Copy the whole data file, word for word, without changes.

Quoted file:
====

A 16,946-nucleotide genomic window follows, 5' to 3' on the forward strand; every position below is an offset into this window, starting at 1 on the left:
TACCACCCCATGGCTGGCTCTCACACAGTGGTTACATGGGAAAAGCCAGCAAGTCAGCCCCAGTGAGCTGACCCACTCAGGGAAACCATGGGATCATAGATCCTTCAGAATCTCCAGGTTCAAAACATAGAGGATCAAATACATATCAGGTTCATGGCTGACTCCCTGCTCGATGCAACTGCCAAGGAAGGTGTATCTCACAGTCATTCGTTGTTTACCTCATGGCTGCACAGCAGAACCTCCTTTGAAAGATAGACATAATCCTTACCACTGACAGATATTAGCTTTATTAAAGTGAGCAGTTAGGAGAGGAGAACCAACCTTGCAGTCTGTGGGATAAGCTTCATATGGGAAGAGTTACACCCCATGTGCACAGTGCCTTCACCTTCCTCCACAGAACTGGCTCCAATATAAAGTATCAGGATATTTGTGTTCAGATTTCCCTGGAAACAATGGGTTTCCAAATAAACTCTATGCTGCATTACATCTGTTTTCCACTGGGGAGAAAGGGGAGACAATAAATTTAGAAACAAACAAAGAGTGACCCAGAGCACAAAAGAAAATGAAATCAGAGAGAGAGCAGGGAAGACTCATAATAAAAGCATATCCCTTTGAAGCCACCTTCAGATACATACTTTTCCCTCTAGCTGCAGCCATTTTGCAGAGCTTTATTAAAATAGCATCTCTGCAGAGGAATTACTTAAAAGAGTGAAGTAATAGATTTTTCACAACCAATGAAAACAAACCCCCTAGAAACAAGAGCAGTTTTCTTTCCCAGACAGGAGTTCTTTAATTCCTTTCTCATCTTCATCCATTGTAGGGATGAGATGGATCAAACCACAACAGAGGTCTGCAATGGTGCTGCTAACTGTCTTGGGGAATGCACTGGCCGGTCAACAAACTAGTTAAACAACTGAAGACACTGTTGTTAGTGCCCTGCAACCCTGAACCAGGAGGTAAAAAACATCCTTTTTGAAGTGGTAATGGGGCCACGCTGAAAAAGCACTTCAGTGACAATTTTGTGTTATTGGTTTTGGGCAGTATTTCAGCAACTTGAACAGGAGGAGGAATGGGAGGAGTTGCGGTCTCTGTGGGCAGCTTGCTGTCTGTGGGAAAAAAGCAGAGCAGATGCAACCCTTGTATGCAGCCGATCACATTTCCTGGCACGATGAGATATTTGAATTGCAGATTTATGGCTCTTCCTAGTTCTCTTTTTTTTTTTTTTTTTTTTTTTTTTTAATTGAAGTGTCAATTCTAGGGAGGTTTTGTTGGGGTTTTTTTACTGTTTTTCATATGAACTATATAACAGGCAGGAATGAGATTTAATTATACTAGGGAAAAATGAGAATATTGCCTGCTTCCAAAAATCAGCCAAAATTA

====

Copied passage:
A 16,946-nucleotide genomic window follows, 5' to 3' on the forward strand; every position below is an offset into this window, starting at 1 on the left:
TACCACCCCATGGCTGGCTCTCACACAGTGGTTACATGGGAAAAGCCAGCAAGTCAGCCCCAGTGAGCTGACCCACTCAGGGAAACCATGGGATCATAGATCCTTCAGAATCTCCAGGTTCAAAACATAGAGGATCAAATACATATCAGGTTCATGGCTGACTCCCTGCTCGATGCAACTGCCAAGGAAGGTGTATCTCACAGTCATTCGTTGTTTACCTCATGGCTGCACAGCAGAACCTCCTTTGAAAGATAGACATAATCCTTACCACTGACAGATATTAGCTTTATTAAAGTGAGCAGTTAGGAGAGGAGAACCAACCTTGCAGTCTGTGGGATAAGCTTCATATGGGAAGAGTTACACCCCATGTGCACAGTGCCTTCACCTTCCTCCACAGAACTGGCTCCAATATAAAGTATCAGGATATTTGTGTTCAGATTTCCCTGGAAACAATGGGTTTCCAAATAAACTCTATGCTGCATTACATCTGTTTTCCACTGGGGAGAAAGGGGAGACAATAAATTTAGAAACAAACAAAGAGTGACCCAGAGCACAAAAGAAAATGAAATCAGAGAGAGAGCAGGGAAGACTCATAATAAAAGCATATCCCTTTGAAGCCACCTTCAGATACATACTTTTCCCTCTAGCTGCAGCCATTTTGCAGAGCTTTATTAAAATAGCATCTCTGCAGAGGAATTACTTAAAAGAGTGAAGTAATAGATTTTTCACAACCAATGAAAACAAACCCCCTAGAAACAAGAGCAGTTTTCTTTCCCAGACAGGAGTTCTTTAATTCCTTTCTCATCTTCATCCATTGTAGGGATGAGATGGATCAAACCACAACAGAGGTCTGCAATGGTGCTGCTAACTGTCTTGGGGAATGCACTGGCCGGTCAACAAACTAGTTAAACAACTGAAGACACTGTTGTTAGTGCCCTGCAACCCTGAACCAGGAGGTAAAAAACATCCTTTTTGAAGTGGTAATGGGGCCACGCTGAAAAAGCACTTCAGTGACAATTTTGTGTTATTGGTTTTGGGCAGTATTTCAGCAACTTGAACAGGAGGAGGAATGGGAGGAGTTGCGGTCTCTGTGGGCAGCTTGCTGTCTGTGGGAAAAAAGCAGAGCAGATGCAACCCTTGTATGCAGCCGATCACATTTCCTGGCACGATGAGATATTTGAATTGCAGATTTATGGCTCTTCCTAGTTCTCTTTTTTTTTTTTTTTTTTTTTTTTTTTAATTGAAGTGTCAATTCTAGGGAGGTTTTGTTGGGGTTTTTTTACTGTTTTTCATATGAACTATATAACAGGCAGGAATGAGATTTAATTATACTAGGGAAAAATGAGAATATTGCCTGCTTCCAAAAATCAGCCAAAATTA